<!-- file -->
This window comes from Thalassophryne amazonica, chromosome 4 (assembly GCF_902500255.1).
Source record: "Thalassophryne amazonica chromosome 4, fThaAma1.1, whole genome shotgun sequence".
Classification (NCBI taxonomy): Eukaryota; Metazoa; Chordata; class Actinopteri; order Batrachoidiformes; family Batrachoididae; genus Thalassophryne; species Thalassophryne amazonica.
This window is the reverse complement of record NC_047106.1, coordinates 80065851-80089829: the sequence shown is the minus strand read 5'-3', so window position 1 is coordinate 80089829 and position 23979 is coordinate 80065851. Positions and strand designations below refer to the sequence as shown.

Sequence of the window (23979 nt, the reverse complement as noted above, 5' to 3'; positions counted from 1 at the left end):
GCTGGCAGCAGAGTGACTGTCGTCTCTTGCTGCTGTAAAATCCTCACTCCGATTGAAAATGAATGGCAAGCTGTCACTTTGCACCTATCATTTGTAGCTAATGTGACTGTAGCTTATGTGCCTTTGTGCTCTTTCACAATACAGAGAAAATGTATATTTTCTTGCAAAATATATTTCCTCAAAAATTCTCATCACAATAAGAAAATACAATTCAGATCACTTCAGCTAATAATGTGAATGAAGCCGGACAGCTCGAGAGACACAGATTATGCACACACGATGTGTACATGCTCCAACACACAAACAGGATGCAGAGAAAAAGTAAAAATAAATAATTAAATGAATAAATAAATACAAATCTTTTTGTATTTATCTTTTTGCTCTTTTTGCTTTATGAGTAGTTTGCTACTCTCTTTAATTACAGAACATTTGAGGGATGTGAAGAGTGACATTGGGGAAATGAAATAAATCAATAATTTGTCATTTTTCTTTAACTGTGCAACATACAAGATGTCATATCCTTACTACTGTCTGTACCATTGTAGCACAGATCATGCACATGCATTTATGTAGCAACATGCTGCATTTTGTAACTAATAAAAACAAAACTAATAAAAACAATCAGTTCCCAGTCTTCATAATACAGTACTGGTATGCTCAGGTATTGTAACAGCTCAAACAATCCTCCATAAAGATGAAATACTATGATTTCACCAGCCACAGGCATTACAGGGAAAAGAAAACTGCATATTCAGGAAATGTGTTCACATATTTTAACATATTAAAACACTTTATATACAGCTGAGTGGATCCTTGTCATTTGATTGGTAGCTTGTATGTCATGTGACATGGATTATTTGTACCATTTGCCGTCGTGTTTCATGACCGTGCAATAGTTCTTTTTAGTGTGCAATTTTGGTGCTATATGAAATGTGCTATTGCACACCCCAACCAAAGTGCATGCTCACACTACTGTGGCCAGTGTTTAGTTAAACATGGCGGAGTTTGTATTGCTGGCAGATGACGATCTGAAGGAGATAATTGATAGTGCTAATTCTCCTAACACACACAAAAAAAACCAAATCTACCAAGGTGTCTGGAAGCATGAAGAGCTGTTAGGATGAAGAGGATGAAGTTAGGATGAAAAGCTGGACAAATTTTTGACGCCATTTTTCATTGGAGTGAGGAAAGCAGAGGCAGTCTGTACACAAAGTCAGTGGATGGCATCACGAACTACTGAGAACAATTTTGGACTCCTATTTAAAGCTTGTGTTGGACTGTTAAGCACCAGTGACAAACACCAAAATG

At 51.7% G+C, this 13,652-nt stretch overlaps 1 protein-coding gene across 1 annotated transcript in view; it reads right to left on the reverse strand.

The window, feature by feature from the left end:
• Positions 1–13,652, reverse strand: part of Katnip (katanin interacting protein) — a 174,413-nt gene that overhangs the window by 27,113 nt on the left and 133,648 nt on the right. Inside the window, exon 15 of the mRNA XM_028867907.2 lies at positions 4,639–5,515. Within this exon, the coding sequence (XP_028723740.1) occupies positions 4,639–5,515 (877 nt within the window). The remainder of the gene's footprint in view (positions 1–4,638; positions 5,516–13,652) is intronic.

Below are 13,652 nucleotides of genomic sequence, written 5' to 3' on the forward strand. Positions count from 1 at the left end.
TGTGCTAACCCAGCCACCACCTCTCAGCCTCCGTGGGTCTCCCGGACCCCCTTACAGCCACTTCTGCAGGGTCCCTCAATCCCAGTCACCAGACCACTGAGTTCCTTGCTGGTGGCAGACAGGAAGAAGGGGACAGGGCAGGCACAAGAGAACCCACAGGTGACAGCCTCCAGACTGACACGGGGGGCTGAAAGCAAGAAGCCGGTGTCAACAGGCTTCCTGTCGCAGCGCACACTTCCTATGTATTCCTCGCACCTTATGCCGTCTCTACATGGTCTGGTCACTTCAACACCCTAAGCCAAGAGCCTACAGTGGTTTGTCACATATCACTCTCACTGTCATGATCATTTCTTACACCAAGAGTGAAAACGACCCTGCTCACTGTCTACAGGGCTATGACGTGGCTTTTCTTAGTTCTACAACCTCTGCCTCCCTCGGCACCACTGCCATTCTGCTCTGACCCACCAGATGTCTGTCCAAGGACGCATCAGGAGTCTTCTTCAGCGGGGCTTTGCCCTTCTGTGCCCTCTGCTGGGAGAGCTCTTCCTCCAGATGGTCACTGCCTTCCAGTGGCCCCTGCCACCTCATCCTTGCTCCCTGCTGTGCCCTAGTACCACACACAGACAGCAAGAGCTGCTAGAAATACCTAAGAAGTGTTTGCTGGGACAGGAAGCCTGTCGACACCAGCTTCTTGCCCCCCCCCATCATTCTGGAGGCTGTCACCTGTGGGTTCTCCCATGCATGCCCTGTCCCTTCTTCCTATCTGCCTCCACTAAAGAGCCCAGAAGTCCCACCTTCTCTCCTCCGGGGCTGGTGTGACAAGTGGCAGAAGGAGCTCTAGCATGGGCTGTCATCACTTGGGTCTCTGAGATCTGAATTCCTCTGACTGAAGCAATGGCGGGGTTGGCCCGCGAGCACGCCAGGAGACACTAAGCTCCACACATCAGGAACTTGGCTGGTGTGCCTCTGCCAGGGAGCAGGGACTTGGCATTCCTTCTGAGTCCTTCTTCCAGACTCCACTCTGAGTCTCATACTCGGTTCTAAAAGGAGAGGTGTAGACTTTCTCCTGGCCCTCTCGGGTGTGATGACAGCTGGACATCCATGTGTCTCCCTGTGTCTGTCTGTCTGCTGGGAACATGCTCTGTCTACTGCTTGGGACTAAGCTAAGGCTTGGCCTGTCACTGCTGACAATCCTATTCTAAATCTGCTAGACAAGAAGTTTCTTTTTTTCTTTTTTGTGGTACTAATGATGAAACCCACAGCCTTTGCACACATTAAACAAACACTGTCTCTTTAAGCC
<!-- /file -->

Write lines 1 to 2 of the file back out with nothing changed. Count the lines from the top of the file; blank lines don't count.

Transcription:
This window comes from Thalassophryne amazonica, chromosome 4 (assembly GCF_902500255.1).
Source record: "Thalassophryne amazonica chromosome 4, fThaAma1.1, whole genome shotgun sequence".